Indian farmers are protesting new bills that will decrease regulations on the agriculture sector. Since the passing of the Agriculture Produce Marketing Committee (APMC) Act in 1964, farmers have had to sell their produce at government-regulated markets, known as mandis. At these markets, middlemen would help farmers sell to private or state-run companies. The new laws eliminated this requirement, allowing farmers to sell directly to any buyer anywhere in the country, where inter-state trade was previously illegal. Prime Minister Narendra Modi claims that this will “liberate the farmers from such adversities [as middlemen]. However, many farmers, as well as experts and opposition leaders, disagree.
Additionally, the previous regulations guaranteed a minimum support price (MSP), which was the guaranteed price that the government would pay for produce. While the government says the MSP will not be scrapped, the new laws do not contain any guarantees for minimum prices for any product.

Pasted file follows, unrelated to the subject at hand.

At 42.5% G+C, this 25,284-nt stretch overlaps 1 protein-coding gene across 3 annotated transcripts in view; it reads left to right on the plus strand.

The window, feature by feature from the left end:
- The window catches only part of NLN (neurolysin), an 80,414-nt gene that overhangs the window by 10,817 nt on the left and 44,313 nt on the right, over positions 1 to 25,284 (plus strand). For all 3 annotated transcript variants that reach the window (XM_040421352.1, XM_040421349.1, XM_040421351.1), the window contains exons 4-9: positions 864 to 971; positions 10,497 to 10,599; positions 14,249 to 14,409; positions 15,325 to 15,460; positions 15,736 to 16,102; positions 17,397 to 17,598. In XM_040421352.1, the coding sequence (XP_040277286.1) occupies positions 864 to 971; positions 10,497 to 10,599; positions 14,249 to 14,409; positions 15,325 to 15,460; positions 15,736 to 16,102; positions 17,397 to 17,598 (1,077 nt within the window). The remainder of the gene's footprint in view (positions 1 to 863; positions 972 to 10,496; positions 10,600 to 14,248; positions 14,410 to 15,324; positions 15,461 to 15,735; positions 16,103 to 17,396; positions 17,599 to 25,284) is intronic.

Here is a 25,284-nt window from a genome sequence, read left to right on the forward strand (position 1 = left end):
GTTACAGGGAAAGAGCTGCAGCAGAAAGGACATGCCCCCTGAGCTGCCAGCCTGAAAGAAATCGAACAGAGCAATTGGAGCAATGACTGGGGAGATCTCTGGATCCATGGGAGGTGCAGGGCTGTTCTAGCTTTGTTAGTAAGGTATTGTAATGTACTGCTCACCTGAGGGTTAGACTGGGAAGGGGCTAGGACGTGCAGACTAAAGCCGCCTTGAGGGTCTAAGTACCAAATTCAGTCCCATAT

Rashpinder Singh, a farmer who spoke to Al Jazeera, said, "The government has left us at the mercy of big corporations. It is preposterous to believe that farmers who have small land-holdings will have any bargaining power over private players."
Kavitha Kuruganti of the Alliance for Sustainable and Holistic Agriculture told Al Jazeera:
The government['s] step to deregulate in the hope that private players will do what the government ought to be doing itself is not going to help farmers. The overall reading is that there are serious deficiencies in the way the bills have been drafted. Clearly, it’s meant for the agri-business companies and not the farmers.